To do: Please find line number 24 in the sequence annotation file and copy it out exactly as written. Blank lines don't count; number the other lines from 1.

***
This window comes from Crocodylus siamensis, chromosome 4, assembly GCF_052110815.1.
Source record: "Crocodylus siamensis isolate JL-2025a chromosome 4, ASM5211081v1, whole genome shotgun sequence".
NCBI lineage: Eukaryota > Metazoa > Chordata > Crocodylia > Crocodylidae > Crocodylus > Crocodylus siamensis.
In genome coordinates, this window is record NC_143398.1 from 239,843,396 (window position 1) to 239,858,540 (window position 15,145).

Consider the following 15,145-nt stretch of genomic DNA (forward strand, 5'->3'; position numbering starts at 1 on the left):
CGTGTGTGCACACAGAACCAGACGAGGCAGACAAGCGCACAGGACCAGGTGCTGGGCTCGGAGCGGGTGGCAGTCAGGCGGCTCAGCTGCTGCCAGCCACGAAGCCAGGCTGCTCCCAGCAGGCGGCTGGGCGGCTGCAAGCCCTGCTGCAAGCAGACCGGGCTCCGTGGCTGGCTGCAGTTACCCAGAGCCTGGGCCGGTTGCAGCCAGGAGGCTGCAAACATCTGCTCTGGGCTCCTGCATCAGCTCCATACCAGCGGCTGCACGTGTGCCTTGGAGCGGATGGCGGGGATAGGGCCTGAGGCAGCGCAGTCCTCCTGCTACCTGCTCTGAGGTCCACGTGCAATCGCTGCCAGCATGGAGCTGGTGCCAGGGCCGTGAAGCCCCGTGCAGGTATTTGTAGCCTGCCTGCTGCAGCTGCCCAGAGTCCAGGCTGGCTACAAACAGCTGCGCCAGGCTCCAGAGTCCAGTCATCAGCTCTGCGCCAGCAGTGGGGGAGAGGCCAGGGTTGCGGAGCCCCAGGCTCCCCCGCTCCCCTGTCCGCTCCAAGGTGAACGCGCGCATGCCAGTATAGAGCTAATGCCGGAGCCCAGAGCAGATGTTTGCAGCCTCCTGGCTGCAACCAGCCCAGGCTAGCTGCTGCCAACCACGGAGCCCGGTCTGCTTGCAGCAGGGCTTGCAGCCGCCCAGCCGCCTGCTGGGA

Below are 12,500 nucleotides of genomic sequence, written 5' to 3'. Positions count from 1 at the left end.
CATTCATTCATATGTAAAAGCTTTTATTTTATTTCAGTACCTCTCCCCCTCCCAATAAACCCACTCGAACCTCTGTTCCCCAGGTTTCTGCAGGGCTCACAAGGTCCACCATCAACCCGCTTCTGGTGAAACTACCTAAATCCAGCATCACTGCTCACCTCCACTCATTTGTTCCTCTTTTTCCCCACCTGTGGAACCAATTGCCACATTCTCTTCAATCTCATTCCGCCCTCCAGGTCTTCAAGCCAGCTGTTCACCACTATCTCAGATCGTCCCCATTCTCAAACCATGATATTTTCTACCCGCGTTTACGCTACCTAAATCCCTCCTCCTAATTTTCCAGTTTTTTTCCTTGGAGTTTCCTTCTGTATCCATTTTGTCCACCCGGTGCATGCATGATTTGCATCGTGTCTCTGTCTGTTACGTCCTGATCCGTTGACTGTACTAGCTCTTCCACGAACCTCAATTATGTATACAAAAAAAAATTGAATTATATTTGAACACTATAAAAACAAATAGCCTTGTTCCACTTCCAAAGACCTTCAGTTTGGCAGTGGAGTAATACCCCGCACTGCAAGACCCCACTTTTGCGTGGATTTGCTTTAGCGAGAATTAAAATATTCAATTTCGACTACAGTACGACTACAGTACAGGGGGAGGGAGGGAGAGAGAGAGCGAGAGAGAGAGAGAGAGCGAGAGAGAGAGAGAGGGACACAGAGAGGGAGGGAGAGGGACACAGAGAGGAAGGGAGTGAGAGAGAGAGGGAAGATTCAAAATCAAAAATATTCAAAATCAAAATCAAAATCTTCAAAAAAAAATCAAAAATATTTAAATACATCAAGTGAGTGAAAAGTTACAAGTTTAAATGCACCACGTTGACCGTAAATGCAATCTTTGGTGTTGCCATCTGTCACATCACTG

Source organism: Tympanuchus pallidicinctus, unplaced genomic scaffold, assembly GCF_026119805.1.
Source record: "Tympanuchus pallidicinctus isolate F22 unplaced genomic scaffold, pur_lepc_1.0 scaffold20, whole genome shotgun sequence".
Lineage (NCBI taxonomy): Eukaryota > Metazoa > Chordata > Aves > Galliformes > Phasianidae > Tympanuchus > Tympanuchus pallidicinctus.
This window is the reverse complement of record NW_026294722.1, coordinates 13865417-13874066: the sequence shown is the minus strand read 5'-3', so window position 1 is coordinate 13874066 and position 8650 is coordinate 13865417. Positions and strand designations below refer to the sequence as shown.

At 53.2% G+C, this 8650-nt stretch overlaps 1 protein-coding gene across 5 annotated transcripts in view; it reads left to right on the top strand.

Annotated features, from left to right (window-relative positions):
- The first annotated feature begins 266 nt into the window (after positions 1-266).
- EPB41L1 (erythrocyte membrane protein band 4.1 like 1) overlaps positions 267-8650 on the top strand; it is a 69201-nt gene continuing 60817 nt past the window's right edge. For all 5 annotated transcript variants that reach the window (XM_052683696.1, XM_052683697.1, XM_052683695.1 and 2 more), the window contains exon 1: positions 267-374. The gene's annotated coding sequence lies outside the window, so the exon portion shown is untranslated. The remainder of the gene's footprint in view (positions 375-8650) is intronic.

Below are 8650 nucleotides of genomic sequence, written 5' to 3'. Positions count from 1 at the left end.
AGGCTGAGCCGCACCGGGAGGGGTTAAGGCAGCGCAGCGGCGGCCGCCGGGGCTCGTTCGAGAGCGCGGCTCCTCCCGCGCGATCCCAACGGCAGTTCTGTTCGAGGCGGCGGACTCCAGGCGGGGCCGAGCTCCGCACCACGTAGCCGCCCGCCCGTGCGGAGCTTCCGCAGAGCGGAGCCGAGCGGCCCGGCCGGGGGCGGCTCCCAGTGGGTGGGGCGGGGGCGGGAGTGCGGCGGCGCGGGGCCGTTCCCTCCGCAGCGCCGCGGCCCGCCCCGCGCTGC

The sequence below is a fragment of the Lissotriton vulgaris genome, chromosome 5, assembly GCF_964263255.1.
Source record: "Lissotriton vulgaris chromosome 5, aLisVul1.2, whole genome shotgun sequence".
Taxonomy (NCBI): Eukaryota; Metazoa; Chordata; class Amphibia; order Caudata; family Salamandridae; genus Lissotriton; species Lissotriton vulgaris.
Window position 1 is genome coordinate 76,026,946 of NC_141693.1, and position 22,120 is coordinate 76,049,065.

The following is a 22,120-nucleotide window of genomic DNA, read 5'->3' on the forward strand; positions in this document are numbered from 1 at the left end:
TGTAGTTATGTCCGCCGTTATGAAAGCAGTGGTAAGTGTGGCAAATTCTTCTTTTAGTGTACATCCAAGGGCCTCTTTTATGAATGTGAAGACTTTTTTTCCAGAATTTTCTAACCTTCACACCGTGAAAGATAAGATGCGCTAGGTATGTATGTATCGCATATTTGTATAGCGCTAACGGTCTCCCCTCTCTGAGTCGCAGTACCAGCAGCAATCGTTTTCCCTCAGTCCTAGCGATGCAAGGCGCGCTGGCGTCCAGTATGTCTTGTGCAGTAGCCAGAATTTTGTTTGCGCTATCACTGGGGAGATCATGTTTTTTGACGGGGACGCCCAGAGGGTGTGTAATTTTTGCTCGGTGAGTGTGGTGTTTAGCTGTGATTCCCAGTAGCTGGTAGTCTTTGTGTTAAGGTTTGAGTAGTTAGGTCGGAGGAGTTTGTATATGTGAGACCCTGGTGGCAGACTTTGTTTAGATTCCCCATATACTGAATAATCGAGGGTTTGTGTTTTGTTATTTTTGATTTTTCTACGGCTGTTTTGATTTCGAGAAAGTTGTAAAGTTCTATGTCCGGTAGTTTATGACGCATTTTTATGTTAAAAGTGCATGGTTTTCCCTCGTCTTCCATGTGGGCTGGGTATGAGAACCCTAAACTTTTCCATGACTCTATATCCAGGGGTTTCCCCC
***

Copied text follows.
TGTAGTTATGTCCGCCGTTATGAAAGCAGTGGTAAGTGTGGCAAATTCTTCTTTTAGTGTACATCCAAGGGCCTCTTTTATGAATGTGAAGACTTTTTTTCCAGAATTTTCTAACCTTCACACCGTGAAAGATAAGATGCGCTAGGTATGTATGTATCGCATATTTGTATAGCGCTAACGGTCTCCCCTCTCTGAGTCGCAGTACCAGCAGCAATCGTTTTCCCTCAGTCCTAGCGATGCAAGGCGCGCTGGCGTCCAGTATGTCTTGTGCAGTAGCCAGAATTTTGTTTGCGCTATCACTGGGGAGATCATGTTTTTTGACGGGGACGCCCAGAGGGTGTGTAATTTTTGCTCGGTGAGTGTGGTGTTTAGCTGTGATTCCCAGTAGCTGGTAGTCTTTGTGTTAAGGTTTGAGTAGTTAGGTCGGAGGAGTTTGTATATGTGAGACCCTGGTGGCAGACTTTGTTTAGATTCCCCATATACTGAATAATCGAGGGTTTGTGTTTTGTTATTTTTGATTTTTCTACGGCTGTTTTGATTTCGAGAAAGTTGTAAAGTTCTATGTCCGGTAGTTTATGACGCATTTTTATGTTAAAAGTGCATGGTTTTCCCTCGTCTTCCATGTGGGCTGGGTATGAGAACCCTAAACTTTTCCATGACTCTATATCCAGGGGTTTCCCCC